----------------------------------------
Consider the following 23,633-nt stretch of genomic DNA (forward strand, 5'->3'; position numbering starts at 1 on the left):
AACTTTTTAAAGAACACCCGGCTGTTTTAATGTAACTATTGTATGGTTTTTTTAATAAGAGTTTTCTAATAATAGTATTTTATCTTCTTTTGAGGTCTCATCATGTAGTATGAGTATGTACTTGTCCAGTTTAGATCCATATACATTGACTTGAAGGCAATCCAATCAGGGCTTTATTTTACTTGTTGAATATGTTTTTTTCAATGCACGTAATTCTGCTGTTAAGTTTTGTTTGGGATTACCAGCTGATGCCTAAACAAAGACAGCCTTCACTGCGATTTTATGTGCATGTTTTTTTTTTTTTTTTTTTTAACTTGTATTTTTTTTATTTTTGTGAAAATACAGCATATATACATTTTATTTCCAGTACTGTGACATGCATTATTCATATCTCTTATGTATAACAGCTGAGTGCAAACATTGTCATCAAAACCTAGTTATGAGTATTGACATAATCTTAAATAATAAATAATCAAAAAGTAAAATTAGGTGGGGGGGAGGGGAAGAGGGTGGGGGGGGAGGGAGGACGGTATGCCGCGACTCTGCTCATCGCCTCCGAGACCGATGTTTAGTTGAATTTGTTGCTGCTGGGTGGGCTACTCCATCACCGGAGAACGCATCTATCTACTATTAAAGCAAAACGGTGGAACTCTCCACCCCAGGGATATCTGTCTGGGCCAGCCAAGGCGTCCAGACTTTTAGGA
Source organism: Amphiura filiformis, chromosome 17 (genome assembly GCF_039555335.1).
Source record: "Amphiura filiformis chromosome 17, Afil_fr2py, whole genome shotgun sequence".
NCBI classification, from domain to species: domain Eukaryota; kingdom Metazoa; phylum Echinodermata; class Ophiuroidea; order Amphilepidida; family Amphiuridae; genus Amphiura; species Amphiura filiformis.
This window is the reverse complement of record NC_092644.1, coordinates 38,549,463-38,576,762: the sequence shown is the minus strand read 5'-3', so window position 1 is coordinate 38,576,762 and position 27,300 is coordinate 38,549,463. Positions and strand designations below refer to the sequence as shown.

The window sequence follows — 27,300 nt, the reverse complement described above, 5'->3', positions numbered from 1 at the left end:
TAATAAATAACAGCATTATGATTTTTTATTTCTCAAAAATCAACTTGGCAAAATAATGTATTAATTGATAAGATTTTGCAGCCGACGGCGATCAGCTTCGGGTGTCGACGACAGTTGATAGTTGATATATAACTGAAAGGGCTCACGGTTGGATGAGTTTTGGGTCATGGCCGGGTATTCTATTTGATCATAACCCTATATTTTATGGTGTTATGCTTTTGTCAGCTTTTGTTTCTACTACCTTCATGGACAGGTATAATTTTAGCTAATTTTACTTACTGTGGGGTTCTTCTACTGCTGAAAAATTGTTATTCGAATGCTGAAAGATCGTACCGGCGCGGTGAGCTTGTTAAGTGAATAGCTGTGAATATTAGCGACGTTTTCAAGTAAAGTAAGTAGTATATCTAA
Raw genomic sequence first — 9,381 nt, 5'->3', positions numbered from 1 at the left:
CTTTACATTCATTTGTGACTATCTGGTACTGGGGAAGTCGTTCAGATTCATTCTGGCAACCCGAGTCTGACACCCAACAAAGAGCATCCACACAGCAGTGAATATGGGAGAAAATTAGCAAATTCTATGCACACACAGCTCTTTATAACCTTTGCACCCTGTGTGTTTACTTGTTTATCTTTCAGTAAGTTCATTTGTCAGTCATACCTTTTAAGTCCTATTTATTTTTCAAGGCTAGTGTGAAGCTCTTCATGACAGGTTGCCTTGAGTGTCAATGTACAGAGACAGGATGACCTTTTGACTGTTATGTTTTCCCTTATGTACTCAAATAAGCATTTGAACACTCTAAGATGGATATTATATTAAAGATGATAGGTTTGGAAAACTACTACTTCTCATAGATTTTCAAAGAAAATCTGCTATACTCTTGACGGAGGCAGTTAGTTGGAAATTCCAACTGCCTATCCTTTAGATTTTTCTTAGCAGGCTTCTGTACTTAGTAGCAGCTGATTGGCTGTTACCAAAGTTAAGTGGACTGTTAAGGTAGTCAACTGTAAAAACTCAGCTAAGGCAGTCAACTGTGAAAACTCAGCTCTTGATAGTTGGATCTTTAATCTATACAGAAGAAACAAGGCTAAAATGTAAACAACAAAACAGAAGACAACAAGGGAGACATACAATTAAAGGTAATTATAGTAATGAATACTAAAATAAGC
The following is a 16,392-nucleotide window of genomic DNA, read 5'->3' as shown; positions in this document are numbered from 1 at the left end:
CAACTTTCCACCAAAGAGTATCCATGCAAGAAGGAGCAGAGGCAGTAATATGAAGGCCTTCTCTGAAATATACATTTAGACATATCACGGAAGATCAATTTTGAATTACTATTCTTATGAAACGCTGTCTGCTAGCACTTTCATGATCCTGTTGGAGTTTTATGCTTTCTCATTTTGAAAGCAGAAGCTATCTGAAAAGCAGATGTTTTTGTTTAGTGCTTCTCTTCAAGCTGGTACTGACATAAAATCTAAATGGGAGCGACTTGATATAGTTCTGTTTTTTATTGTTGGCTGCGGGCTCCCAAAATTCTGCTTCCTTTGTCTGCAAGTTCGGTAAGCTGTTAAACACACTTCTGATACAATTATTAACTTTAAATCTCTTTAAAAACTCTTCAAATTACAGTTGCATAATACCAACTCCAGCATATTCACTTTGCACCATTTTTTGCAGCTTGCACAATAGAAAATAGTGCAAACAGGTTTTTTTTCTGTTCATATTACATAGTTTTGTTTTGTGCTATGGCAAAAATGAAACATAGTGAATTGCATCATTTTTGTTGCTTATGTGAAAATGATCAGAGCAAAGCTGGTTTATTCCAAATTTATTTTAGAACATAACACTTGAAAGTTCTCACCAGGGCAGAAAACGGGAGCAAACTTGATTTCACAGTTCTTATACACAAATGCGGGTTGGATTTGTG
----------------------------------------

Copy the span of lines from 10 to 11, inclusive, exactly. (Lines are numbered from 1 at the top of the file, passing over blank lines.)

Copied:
CTTTACATTCATTTGTGACTATCTGGTACTGGGGAAGTCGTTCAGATTCATTCTGGCAACCCGAGTCTGACACCCAACAAAGAGCATCCACACAGCAGTGAATATGGGAGAAAATTAGCAAATTCTATGCACACACAGCTCTTTATAACCTTTGCACCCTGTGTGTTTACTTGTTTATCTTTCAGTAAGTTCATTTGTCAGTCATACCTTTTAAGTCCTATTTATTTTTCAAGGCTAGTGTGAAGCTCTTCATGACAGGTTGCCTTGAGTGTCAATGTACAGAGACAGGATGACCTTTTGACTGTTATGTTTTCCCTTATGTACTCAAATAAGCATTTGAACACTCTAAGATGGATATTATATTAAAGATGATAGGTTTGGAAAACTACTACTTCTCATAGATTTTCAAAGAAAATCTGCTATACTCTTGACGGAGGCAGTTAGTTGGAAATTCCAACTGCCTATCCTTTAGATTTTTCTTAGCAGGCTTCTGTACTTAGTAGCAGCTGATTGGCTGTTACCAAAGTTAAGTGGACTGTTAAGGTAGTCAACTGTAAAAACTCAGCTAAGGCAGTCAACTGTGAAAACTCAGCTCTTGATAGTTGGATCTTTAATCTATACAGAAGAAACAAGGCTAAAATGTAAACAACAAAACAGAAGACAACAAGGGAGACATACAATTAAAGGTAATTATAGTAATGAATACTAAAATAAGC
The following is a 16,392-nucleotide window of genomic DNA, read 5'->3' as shown; positions in this document are numbered from 1 at the left end: